Stocks Climb After Trump Speaks on China

Stocks staged a late-day rebound on Friday, climbing after President Trump gave a long-awaited news conference on China without laying out any new tariffs or sanctions against the country.

Investors had spent most of Friday bracing for Mr. Trump to unveil new measures aimed at punishing China, after Beijing moved to strengthen its authority over Hong Kong, a semiautonomous Chinese city that enjoys special trade and financial relations with the United States.

Mr. Trump said that he would ask his administration to revoke special privileges afforded to Hong Kong, including on trade and law enforcement, and that it would impose sanctions on certain Chinese officials. Both those measures have been discussed by other administration officials and lawmakers in recent days.

“My announcement today will affect the full range of agreements we have with Hong Kong,” he said, including “action to revoke Hong Kong’s preferential treatment as a separate customs and travel territory from the rest of China.”

The S&P 500 posted a small gain for the day, the last trading session in May, leaving the benchmark stock index up more than 4.5 percent for the month. Technology companies, which are particularly sensitive to tension with China because the country serves as an important manufacturing hub and market, rallied.

Combined with a 12.7 percent gain in April, it was the best two-month jump for the markets in 11 years, a rise that reflects investors focus on the return of economic activity in regions were locked down in an attempt to fight the coronavirus, as well trillions of dollars’ worth of monetary and fiscal stimulus that has surged into financial markets and consumer bank accounts in recent weeks.

“The market has sort of intuitively decided that the worst of the Covid risk is behind us,” said Steve Sosnick, chief strategist at Interactive Brokers in Greenwich, Conn.

That may prove incorrect. There’s no guarantee that current efforts to reopen will go smoothly. Experts say infections could begin to rise again as people begin to return to their normal activities. A second wave of infections in the fall remains a possibility.

Jerome H. Powell, the chair of the Federal Reserve, said that central bankers saw the need to use their tools “to their fullest extent” as coronavirus lockdowns shuttered economies around the world and caused U.S. unemployment to soar.

“We felt called to do what we could,” Mr. Powell said on Friday, during a Princeton University webinar. “We crossed a lot of red lines that had not been crossed before, and I’m very comfortable with — this is that situation in which you do that, and you figure it out afterward.”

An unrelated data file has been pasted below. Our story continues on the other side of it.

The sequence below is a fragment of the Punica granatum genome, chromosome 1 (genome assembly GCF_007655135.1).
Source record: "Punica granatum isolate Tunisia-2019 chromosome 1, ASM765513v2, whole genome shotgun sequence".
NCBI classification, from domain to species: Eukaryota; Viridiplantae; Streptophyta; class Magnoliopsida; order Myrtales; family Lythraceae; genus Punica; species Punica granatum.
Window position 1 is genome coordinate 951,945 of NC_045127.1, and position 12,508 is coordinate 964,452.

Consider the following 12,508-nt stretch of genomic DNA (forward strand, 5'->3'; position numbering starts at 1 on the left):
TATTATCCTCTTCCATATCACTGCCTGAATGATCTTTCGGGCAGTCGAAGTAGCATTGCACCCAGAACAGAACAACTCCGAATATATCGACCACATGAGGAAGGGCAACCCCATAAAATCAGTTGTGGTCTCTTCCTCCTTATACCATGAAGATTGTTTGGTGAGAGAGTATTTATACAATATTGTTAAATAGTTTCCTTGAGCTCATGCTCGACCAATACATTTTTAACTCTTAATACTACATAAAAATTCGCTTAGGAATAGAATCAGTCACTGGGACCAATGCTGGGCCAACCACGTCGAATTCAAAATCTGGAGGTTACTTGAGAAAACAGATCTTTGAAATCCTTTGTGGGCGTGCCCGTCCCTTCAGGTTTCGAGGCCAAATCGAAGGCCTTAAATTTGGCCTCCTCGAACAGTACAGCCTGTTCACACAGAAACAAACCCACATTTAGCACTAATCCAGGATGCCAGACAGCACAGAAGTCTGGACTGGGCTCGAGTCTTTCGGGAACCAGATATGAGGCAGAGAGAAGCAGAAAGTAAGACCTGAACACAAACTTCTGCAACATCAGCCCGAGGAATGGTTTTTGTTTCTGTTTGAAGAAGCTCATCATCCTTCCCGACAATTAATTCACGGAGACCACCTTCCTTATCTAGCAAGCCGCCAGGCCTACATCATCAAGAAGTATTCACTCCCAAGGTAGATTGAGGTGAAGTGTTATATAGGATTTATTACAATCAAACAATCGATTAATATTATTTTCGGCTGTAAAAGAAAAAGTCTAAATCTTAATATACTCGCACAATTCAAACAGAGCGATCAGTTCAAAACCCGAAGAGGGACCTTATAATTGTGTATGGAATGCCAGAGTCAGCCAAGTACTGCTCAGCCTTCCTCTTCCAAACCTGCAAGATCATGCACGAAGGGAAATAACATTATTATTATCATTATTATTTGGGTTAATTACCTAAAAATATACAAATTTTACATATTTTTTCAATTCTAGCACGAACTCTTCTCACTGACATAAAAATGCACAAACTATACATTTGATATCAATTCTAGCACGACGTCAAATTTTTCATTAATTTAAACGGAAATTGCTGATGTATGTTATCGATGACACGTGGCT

The Fed has taken a variety of actions to support the economy, including cutting interest rates to near-zero, rolling out unlimited bond purchases and introducing a variety of emergency lending measures to keep credit flowing to businesses and state governments.

The central bank’s efforts have come at a time of dire economic need. Economists are bracing for a deep plunge in output in the second quarter, which runs from April through June, and most predict only a gradual recovery over the remainder of the year. It could be months or years before output climbs back to its precrisis level and the unemployment rate falls to the 50-year lows that prevailed before the coronavirus came to the United States.

More than 40 million people, the equivalent of one out of every four American workers, have filed for unemployment benefits since mid-March, based on data released this week. A report next Friday is expected to show that the unemployment rate jumped to 19.5 percent in May, based on the median estimate in a Bloomberg survey of economists.

Government infusions to Americans’ bank accounts led to a surge in personal income in April, the Commerce Department reported Friday, but the coronavirus-related economic shutdown still caused a steep decline in consumer spending.

Personal income rose overall by $1.97 trillion, a gain of 10.5 percent in March and 11.7 percent from the previous April. The drop-off in wages was offset by nearly $3 trillion in government transfer payments. Of that, $360 billion was unemployment benefits and $2.6 trillion was “other” — reflecting the checks of up to $1,200 a person that the federal government sent to most households.

That extra cash did not translate, at least immediately, into spending on consumer goods, which was down 13.6 percent from March. The decline was spread across all major categories — durable goods, nondurable goods and services.